These Black writers borrowed from the European tradition of Romanticism--lyric poetry, prophetic visions--to write, speak, and sing their hopes for what freedom might mean. At the same time, they voiced anxieties about the expansion of global capital and US imperial power in the aftermath of slavery. They also focused on the ramifications of slavery's sexual violence. Authors like Frances Ellen Watkins Harper, George Moses Horton, Albery Allson Whitman, and Joshua McCarter Simpson conceived the Civil War as a revolutionary upheaval on par with Europe's stormy Age of Revolutions. The Black Romantic Revolution proposes that the Black Romantics' cultural innovations have shaped Black radical culture to this day, from the blues and hip hop to Black nationalism and Black feminism. Their expressions of love and rage, grief and determination, dreams and nightmares, still echo into our present.

Stephen Hawking: A Memoir of Friendship and Physics by Leonard Mlodinow 

One of the most influential physicists of our time, Stephen Hawking touched the lives of millions. Recalling his nearly two decades as Hawking's collaborator and friends, Leonard Mlodinow brings this complex man into focus in a unique and deeply personal portrayal. We meet Hawking the genius, who ours his mind into uncovering the mysteries of the universe--ultimately formulating a pathbreaking theory of black holes that reignites the discipline of cosmology and paves the way for physicists to investigate the origins of the universe in completely new ways. We meet Hawking the colleagues, a man whose illness leaves him able to communicate at only six words per minute but who expends the effort to punctuate his conversations with humor. And we meet Hawking the friend, who can convey volumes with a frown, a smile, or simply a raised eyebrow.

What Can I Do? by Jane Fonda

In the fall of 2019, frustrated with the obvious inaction of politicians and inspired by Greta Thunberg, Naomi Klein, and student climate strikers, Jane Fonda moved to Washington, D.C., to lead weekly climate change demonstrations on Capitol Hill. On October 11, she launched Fire Drill Fridays, and has since led thousands of people in nonviolent civil disobedience, risking arrest to protest for action. In What Can I Do?, Fonda weaves her deeply personal journey as an activist alongside conversations with and speeches by leading climate scientists and inspiring community organizers, and dives deep into the issues, such as water, migration, and human rights, to emphasize what is at stake. Most significantly, Fonda equips us all with the tools we need to join her in protest, so that everyone can work to combat the climate crisis.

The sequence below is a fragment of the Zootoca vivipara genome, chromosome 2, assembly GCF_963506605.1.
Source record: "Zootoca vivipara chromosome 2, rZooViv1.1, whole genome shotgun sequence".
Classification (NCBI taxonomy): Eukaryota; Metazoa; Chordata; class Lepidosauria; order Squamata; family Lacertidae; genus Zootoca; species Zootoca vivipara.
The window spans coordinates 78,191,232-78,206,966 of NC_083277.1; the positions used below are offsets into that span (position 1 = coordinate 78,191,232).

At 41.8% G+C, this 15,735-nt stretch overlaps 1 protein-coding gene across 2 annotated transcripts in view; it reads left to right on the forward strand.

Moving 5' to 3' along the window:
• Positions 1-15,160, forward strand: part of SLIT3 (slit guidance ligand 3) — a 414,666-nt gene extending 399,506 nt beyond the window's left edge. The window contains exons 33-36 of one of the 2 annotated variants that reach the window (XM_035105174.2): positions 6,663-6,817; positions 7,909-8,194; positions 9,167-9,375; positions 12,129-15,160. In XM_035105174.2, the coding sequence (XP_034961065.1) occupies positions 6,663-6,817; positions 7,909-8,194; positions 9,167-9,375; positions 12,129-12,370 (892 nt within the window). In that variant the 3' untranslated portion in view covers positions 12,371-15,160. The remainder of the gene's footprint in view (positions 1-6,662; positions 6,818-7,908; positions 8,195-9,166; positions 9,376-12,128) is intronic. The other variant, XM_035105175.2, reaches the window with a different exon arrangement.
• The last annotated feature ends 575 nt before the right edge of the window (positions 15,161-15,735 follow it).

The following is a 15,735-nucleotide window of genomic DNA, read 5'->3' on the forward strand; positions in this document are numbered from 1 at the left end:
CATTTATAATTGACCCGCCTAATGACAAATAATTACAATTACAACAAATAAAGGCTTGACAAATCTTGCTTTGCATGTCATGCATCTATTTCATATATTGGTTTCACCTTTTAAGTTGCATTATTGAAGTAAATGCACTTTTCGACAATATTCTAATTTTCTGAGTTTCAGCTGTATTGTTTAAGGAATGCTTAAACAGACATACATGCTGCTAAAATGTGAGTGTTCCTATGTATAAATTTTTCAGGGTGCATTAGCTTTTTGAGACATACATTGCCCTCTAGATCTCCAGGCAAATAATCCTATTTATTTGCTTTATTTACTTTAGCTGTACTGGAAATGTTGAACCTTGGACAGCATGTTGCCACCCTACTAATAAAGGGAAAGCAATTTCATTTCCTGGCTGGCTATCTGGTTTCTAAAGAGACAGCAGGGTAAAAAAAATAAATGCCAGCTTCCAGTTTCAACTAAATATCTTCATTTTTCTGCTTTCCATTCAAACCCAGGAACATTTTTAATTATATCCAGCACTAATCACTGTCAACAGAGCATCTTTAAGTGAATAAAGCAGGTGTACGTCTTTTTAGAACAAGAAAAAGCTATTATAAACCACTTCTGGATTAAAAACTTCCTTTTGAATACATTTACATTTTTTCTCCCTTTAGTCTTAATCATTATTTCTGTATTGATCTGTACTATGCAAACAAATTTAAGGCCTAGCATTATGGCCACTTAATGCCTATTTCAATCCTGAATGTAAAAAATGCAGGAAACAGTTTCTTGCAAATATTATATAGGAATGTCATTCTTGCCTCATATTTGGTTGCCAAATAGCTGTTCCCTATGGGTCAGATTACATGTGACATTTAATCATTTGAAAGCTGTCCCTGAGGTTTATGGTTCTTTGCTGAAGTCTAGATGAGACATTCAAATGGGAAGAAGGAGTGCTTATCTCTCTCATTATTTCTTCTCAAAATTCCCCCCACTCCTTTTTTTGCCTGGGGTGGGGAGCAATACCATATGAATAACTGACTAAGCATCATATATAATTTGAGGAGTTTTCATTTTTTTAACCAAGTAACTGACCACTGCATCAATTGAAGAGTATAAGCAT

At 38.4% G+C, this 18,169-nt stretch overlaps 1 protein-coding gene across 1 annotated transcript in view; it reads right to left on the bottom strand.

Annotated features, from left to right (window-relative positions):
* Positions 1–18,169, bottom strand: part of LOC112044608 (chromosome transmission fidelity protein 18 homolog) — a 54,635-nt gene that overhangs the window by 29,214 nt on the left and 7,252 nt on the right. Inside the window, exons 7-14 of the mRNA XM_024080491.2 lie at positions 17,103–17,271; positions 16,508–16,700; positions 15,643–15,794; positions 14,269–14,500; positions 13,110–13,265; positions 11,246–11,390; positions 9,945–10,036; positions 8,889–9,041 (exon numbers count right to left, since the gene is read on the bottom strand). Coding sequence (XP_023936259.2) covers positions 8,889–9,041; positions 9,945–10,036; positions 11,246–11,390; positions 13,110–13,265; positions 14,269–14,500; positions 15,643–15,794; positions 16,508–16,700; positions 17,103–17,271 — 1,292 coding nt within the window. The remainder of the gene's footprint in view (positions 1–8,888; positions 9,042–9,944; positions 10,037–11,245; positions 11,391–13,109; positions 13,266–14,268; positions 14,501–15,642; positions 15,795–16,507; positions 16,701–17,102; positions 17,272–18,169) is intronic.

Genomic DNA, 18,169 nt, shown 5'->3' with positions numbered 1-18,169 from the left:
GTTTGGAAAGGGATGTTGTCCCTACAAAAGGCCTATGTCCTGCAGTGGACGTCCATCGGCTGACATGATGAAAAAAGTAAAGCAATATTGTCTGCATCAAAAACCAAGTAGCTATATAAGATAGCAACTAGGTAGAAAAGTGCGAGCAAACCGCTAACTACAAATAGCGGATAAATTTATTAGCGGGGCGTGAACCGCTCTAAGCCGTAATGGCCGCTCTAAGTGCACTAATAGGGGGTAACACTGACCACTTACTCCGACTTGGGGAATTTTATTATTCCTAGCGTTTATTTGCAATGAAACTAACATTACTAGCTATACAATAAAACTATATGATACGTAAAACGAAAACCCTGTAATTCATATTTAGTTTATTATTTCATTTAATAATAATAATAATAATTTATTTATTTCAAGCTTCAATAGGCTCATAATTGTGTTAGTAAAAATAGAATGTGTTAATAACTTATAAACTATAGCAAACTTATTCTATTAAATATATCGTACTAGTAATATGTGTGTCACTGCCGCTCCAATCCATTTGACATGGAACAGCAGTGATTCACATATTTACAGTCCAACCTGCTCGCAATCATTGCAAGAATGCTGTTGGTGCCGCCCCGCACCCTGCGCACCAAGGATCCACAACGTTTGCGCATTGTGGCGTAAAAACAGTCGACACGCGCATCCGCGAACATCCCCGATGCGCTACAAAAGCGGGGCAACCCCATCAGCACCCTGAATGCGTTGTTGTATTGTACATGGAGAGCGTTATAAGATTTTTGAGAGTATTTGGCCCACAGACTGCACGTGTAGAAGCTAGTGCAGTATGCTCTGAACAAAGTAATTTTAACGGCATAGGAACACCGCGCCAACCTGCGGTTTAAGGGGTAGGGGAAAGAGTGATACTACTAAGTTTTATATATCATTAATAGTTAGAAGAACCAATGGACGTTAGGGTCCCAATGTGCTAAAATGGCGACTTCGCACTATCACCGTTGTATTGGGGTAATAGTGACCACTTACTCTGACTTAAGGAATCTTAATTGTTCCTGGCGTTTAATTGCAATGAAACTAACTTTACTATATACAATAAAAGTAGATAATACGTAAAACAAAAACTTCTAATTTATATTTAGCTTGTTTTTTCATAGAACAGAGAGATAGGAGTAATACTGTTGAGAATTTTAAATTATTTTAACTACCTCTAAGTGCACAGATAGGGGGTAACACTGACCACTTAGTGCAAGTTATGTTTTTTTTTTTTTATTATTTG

No stranger to protest, Fonda's life has been famously shaped by activism. And now she is once again galvanizing the public to take to the streets. Many are already aware of the looming disaster of climate change and realize that a moral responsibility rests on our shoulders. In 2019, we saw atmospheric concentrations of greenhouse gases hit the highest level ever recorded in human history, and our window of opportunity to act is quickly closing. We are facing a climate crisis, but we're also facing an empathy crisis and an inequality crisis; the surge of protests over police violence against black Americans has once again highlighted the links between racism and environmental degradation in our country. It isn't only earth's life-support systems that are unraveling. So too is our social fabric. This is going to take an all-out war on drilling and fracking and deregulation and racism and misogyny and colonialism and despair all at the same time.

As Annie Leonard, executive director of Greenpeace USA and Fonda's partner in developing Fire Drill Fridays, has declared, "Change is inevitable; by design, or by disaster." Together, we can commandeer change for the positive--but it will require collective actions taken by social movements on an unprecedented scale. The problems we face now require every one of us to join the fight. The fight for not only our immediate future, but for the future of generations to come.

100% of the author's net proceeds from What Can I Do? will go to Greenpeace.

Fiction Releases of the Week

Anxious People by Fredrik Backman

From the #1 New York Times bestselling author of A Man Called Ove and "writer of astonishing depth" (The Washington Times) comes a poignant, charming novel about a crime that never took place, a would-be bank robber who disappears into thin air, and eight extremely anxious strangers who find they have more in common than they ever imagined.